7. Accroaching royal power by removing Llewelyn Bren from the king’s custody and taking him to Cardiff where he was executed. By doing so, they had acted in disheritance of the crown and to the dishonour of the king and also the earl of Hereford and de Mortimer who had promised him a pardon.
(My verdict: OK, most definitely guilty on this one! Maybe Hugh felt he had some justification as I discussed in this post – but he still should not have taken and executed Bren without royal permission.)
8. Counselling the king (again, evilly!) to disinherit other barons, namely Audley and Damory by taking their lands into his hands with the intention of them being passed on to Hugh the younger. In this way, Hugh was accused of intending to gather for himself all of the lands of the earldom of Gloucester.
(My verdict: oh dear, guilty again *yawn*. Hugh definitely had his eyes on the lands of his brothers in law and managed to disinherit them by rather ingenious and underhand means – with, of course, some collusion from Edward. I wonder- if things had gone his way, would he have been satisfied with the Gloucester lands and maybe an earldom – or would he still want for more?)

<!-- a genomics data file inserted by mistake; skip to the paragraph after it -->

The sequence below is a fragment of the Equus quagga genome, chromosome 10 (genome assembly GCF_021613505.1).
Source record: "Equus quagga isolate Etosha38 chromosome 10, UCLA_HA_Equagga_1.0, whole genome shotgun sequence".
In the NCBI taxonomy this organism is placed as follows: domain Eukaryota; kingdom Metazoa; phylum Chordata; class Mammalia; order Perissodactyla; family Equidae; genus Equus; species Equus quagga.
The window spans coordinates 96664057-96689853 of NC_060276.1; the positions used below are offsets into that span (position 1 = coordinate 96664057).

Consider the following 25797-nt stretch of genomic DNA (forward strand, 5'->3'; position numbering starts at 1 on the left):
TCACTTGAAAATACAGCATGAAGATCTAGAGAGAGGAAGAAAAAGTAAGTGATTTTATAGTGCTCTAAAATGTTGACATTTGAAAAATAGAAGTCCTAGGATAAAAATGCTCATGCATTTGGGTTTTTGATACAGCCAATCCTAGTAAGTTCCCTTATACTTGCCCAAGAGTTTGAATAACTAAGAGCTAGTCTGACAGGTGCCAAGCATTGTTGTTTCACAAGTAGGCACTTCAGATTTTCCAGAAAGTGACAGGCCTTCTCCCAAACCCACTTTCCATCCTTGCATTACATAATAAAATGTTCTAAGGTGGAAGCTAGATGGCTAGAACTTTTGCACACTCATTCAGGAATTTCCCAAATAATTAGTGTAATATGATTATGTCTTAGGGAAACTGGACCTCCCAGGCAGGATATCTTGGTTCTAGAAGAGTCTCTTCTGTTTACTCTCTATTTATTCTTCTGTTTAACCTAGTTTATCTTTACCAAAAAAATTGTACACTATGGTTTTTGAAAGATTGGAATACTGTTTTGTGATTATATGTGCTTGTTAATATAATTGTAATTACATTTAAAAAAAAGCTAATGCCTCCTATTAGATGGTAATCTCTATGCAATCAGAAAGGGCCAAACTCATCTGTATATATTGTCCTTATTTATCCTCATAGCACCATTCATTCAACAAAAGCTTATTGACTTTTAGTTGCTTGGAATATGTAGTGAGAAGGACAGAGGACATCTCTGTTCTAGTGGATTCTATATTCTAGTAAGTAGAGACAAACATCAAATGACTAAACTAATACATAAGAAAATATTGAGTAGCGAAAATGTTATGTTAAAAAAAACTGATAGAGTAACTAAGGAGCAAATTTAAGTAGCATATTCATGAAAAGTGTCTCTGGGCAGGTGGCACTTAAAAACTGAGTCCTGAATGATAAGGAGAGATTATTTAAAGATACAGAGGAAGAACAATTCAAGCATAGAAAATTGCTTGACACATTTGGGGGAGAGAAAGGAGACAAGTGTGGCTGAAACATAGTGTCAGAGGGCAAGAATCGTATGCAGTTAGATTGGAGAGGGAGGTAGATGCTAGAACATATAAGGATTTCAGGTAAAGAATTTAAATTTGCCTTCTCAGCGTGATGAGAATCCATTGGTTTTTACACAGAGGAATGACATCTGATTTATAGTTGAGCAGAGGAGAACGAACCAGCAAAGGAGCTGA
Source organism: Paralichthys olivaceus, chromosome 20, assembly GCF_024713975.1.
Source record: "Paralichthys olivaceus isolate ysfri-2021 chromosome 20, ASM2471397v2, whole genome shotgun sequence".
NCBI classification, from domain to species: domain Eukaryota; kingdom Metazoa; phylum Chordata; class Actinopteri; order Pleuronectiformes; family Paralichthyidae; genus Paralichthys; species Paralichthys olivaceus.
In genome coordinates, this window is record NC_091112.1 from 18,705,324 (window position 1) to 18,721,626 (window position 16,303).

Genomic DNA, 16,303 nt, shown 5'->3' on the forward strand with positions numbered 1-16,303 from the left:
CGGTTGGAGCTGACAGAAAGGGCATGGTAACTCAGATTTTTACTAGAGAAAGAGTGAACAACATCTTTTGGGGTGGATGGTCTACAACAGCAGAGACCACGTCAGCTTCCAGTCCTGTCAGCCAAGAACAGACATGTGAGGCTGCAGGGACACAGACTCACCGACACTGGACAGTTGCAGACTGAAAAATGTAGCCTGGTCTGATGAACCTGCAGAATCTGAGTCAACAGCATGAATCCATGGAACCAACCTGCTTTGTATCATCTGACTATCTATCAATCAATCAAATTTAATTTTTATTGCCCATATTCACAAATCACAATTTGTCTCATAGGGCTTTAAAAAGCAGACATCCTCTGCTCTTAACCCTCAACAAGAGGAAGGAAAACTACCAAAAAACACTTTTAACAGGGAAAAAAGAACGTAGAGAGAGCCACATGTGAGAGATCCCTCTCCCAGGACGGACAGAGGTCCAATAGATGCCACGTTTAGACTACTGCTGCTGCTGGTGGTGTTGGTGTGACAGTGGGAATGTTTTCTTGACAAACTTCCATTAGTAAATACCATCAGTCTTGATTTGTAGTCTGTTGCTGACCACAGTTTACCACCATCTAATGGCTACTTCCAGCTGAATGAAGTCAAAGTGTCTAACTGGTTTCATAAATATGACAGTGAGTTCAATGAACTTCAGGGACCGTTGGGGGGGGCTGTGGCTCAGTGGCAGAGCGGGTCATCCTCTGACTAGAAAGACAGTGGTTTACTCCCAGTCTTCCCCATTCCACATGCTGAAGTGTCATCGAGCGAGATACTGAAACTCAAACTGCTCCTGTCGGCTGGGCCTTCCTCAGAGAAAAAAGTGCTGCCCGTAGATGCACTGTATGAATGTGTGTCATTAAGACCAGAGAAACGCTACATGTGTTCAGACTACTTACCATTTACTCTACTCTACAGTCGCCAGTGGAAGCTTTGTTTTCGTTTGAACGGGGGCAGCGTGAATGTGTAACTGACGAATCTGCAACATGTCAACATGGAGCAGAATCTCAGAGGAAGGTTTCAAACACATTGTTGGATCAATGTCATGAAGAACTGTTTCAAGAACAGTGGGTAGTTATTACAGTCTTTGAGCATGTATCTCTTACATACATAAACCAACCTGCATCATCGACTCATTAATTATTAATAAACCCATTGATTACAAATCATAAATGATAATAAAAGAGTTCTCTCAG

9. Hugh the elder managed to obtain the wardship of the lands of the late earl of Warwick until his son came of age, despite a grant (agreed to by Edward) to Guy de Beauchamp’s executors to the same. Hugh the younger was accused of causing the king to repeal this grant so that the lands could be given instead to his father, to be used for his profit.
(My verdict: Guilty. Oh dear, this really isn’t looking good now…)